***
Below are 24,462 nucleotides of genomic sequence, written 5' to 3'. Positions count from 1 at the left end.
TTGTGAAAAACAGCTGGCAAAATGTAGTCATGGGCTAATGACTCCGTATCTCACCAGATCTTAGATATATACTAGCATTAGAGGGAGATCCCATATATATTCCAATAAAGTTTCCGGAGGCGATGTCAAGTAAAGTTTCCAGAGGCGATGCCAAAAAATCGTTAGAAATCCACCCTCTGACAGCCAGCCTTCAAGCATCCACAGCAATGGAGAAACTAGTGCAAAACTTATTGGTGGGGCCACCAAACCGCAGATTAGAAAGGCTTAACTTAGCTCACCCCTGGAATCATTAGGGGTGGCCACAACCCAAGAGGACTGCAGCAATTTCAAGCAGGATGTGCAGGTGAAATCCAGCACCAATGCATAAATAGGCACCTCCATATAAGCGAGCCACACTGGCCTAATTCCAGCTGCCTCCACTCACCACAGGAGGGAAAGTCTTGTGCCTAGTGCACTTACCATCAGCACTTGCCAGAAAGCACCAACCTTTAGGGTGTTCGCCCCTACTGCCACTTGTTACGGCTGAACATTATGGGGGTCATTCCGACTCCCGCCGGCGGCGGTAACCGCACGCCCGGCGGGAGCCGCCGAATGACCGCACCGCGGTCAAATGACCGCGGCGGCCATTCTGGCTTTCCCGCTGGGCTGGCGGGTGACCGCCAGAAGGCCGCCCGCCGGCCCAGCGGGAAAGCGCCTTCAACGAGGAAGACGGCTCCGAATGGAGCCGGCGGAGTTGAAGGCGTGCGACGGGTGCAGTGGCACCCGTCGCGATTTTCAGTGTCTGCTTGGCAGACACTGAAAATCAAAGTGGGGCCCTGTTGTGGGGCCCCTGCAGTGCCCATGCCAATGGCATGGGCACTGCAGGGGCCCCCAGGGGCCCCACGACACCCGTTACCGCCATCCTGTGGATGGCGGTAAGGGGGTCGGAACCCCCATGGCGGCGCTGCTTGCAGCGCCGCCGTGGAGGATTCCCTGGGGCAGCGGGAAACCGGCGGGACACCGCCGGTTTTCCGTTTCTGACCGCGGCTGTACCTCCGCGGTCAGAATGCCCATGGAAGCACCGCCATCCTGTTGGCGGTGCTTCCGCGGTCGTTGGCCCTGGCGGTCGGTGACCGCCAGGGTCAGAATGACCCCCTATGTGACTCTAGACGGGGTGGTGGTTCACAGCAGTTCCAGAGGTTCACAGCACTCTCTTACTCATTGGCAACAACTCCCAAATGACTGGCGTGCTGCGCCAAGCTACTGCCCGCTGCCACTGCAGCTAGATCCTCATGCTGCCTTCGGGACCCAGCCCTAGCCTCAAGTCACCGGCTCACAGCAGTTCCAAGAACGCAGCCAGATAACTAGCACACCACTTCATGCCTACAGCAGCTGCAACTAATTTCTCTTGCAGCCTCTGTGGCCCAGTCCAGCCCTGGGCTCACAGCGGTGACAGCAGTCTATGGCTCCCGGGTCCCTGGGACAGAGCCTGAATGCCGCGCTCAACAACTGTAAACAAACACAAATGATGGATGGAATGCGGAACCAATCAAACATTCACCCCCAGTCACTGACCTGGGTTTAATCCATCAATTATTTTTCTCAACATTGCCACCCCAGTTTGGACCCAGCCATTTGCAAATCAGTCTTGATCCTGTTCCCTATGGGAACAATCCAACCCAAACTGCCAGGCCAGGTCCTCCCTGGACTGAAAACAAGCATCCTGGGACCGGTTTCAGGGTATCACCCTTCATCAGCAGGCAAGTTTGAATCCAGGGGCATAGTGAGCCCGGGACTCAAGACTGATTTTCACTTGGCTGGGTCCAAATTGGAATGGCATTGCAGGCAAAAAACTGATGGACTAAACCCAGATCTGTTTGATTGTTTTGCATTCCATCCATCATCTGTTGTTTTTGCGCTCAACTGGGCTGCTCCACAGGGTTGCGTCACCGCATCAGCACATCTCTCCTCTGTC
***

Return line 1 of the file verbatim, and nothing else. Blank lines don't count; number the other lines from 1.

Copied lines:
Below are 24,462 nucleotides of genomic sequence, written 5' to 3'. Positions count from 1 at the left end.